Politics Over Track Doubling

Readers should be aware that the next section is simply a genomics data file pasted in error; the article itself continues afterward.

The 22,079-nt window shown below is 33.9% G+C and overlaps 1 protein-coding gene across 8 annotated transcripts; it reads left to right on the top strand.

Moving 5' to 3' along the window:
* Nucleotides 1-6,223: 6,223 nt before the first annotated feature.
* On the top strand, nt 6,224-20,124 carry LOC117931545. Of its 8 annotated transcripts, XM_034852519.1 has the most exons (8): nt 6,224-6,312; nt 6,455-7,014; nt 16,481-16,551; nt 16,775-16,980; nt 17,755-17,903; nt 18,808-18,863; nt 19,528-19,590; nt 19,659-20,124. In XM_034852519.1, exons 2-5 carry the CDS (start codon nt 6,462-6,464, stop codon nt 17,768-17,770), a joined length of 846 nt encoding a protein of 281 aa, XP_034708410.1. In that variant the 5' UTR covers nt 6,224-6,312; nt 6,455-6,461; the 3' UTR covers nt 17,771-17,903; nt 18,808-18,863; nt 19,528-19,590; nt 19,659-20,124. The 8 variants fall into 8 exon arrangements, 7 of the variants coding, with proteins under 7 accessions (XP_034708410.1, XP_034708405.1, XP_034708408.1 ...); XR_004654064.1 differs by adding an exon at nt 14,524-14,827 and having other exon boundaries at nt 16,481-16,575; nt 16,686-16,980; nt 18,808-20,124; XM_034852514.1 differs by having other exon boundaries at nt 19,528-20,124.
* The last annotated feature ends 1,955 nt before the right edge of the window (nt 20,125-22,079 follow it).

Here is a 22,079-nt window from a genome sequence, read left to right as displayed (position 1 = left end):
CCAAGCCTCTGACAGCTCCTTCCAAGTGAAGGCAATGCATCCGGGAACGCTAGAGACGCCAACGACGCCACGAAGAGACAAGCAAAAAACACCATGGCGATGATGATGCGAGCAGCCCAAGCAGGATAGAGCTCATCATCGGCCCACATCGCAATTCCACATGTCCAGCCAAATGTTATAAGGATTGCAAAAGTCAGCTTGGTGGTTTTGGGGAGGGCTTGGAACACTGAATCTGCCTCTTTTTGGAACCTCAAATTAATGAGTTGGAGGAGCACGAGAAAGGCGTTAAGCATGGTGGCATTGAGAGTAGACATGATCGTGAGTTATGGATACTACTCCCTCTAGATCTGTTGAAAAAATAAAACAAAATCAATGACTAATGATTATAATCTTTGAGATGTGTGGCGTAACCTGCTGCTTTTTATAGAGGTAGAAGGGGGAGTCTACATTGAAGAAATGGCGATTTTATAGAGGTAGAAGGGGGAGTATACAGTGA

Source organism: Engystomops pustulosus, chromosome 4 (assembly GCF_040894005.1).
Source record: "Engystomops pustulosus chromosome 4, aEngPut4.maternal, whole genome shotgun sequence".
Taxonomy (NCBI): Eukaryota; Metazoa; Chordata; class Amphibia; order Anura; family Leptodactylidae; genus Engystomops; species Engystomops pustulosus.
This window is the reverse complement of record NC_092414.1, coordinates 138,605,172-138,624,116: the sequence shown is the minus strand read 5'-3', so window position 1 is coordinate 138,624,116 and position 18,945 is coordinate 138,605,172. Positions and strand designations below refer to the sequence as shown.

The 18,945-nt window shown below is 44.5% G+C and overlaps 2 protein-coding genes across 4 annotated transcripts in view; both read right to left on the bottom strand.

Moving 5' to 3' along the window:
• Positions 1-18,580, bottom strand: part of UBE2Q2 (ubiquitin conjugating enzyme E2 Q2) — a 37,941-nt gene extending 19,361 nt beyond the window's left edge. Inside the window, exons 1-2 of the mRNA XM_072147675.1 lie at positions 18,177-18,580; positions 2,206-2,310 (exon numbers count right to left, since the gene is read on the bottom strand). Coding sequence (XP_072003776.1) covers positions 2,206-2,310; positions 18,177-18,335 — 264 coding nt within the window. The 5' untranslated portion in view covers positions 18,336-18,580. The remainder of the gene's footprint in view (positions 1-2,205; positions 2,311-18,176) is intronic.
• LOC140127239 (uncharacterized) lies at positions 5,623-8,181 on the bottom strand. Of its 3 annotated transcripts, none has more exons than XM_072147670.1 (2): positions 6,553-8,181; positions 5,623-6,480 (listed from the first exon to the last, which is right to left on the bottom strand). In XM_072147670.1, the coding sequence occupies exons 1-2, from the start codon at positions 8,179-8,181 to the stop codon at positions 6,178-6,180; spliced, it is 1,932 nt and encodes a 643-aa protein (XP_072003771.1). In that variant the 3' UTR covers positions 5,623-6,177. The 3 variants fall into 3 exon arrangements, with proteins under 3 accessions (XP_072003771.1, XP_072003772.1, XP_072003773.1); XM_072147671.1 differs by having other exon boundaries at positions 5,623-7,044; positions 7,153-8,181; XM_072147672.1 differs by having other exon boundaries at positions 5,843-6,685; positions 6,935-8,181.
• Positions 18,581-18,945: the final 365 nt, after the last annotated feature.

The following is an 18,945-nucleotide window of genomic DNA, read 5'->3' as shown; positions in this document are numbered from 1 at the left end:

The anti-track doubling agitation seems to have given a ray of hope to many political stalwarts and their protégés who view these protests as a timely break for them to claw their way back into recognition in the state’s politics. If ferrying a sea of humanity to the protest site is to be seen as that prerequisite for making a political comeback, well, they certainly have made a point! Hence it comes as no surprise that ‘supporters’ of these aspirants largely outnumbered the agitators who were more conspicuous by the genuine concerns they nurtured for Goa, and Goans at large. For those who continue to find themselves in a state of political hibernation, the revival of their political fortunes depend on how well they exploit such situations. Chandor witnessed such a ‘vain parade’ of political support last Sunday. But it was indeed a welcome relief to have the protestors refusing the political leaders present at ground zero the ‘honour’ of taking centre stage amidst the standoff with the local authorities and railway officials over rail double-tracking. Politics in the state continues to be caught up in the sort of confusion which make the incomprehensibilities being played out by various actors engaged in the game all the more illogical. The permutations and combinations which have gone into the making of the ruling front in Goa is an apt example of this seemingly complex, but ridiculous ‘amalgamation’. Gone are the days where parties and party ideologies held a whole lot of importance for politicians. For that matter, even political parties these days are bereft of any political ideology at their core which makes defections appear to be cheap thrills specialized at by habitual turncoats who seem to place their personal interests above those of the party. The new corps of politicians too find the need for allegiance with any one political party a strange proposition to digest and are more comfortable switching their loyalties at will. It is no secret that the electorate is easily swayed by the personal charisma of the leaders. Ironically, these days there are more of leaders in a party than members which makes it easy for the ‘disgruntlement’ factor to play a decisive role in the party-hopping routine that has come to infest the state politics.